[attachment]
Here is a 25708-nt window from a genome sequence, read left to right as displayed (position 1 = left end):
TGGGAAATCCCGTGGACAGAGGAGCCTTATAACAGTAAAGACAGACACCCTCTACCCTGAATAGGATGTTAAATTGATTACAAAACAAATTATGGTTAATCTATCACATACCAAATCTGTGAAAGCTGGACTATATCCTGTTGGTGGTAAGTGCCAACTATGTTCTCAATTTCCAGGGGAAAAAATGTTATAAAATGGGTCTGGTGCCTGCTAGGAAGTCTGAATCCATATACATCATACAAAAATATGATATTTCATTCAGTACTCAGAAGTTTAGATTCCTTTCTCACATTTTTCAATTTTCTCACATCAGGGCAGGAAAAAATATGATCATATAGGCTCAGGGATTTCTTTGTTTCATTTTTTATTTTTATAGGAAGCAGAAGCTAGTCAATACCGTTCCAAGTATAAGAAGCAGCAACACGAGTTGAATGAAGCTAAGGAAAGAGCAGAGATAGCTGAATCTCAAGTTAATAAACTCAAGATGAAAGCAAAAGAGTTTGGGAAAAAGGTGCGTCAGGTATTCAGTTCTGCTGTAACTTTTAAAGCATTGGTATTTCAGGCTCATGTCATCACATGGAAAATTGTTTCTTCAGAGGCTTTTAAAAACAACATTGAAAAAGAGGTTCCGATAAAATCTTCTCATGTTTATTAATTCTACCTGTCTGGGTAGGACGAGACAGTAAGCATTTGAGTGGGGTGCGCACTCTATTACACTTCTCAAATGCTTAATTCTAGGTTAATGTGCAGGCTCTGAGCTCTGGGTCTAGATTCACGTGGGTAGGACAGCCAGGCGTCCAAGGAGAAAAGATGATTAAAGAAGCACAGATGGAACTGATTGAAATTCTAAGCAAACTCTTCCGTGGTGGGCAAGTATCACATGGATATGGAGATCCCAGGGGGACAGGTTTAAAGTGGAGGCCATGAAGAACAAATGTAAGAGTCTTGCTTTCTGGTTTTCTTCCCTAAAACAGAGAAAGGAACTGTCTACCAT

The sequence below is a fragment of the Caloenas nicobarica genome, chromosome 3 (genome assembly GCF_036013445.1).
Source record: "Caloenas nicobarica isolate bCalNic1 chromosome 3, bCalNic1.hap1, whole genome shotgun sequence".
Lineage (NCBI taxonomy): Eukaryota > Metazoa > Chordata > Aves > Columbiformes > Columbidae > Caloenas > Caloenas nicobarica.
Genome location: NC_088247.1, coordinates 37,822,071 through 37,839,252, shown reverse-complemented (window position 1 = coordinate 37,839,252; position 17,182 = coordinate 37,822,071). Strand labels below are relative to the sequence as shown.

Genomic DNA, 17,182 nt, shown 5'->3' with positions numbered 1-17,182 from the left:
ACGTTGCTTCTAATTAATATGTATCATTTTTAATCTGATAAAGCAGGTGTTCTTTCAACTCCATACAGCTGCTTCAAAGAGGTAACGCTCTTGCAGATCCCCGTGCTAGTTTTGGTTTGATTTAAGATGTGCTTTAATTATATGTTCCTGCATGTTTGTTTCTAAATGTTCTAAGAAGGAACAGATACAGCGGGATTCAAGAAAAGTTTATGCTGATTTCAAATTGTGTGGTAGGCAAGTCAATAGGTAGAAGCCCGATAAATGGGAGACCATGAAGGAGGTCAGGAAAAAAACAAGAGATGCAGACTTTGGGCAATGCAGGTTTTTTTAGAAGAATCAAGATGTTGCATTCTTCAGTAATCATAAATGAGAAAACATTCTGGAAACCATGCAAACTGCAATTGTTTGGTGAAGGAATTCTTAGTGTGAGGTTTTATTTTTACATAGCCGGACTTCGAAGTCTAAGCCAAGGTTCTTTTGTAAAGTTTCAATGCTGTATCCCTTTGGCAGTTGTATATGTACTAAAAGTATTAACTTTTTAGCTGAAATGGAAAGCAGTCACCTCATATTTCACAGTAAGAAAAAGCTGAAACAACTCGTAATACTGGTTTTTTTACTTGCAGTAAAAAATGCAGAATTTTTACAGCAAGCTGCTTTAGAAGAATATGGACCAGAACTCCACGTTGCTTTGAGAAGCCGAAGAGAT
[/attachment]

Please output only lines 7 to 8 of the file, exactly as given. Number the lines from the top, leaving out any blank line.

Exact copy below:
Genomic DNA, 17,182 nt, shown 5'->3' with positions numbered 1-17,182 from the left:
ACGTTGCTTCTAATTAATATGTATCATTTTTAATCTGATAAAGCAGGTGTTCTTTCAACTCCATACAGCTGCTTCAAAGAGGTAACGCTCTTGCAGATCCCCGTGCTAGTTTTGGTTTGATTTAAGATGTGCTTTAATTATATGTTCCTGCATGTTTGTTTCTAAATGTTCTAAGAAGGAACAGATACAGCGGGATTCAAGAAAAGTTTATGCTGATTTCAAATTGTGTGGTAGGCAAGTCAATAGGTAGAAGCCCGATAAATGGGAGACCATGAAGGAGGTCAGGAAAAAAACAAGAGATGCAGACTTTGGGCAATGCAGGTTTTTTTAGAAGAATCAAGATGTTGCATTCTTCAGTAATCATAAATGAGAAAACATTCTGGAAACCATGCAAACTGCAATTGTTTGGTGAAGGAATTCTTAGTGTGAGGTTTTATTTTTACATAGCCGGACTTCGAAGTCTAAGCCAAGGTTCTTTTGTAAAGTTTCAATGCTGTATCCCTTTGGCAGTTGTATATGTACTAAAAGTATTAACTTTTTAGCTGAAATGGAAAGCAGTCACCTCATATTTCACAGTAAGAAAAAGCTGAAACAACTCGTAATACTGGTTTTTTTACTTGCAGTAAAAAATGCAGAATTTTTACAGCAAGCTGCTTTAGAAGAATATGGACCAGAACTCCACGTTGCTTTGAGAAGCCGAAGAGAT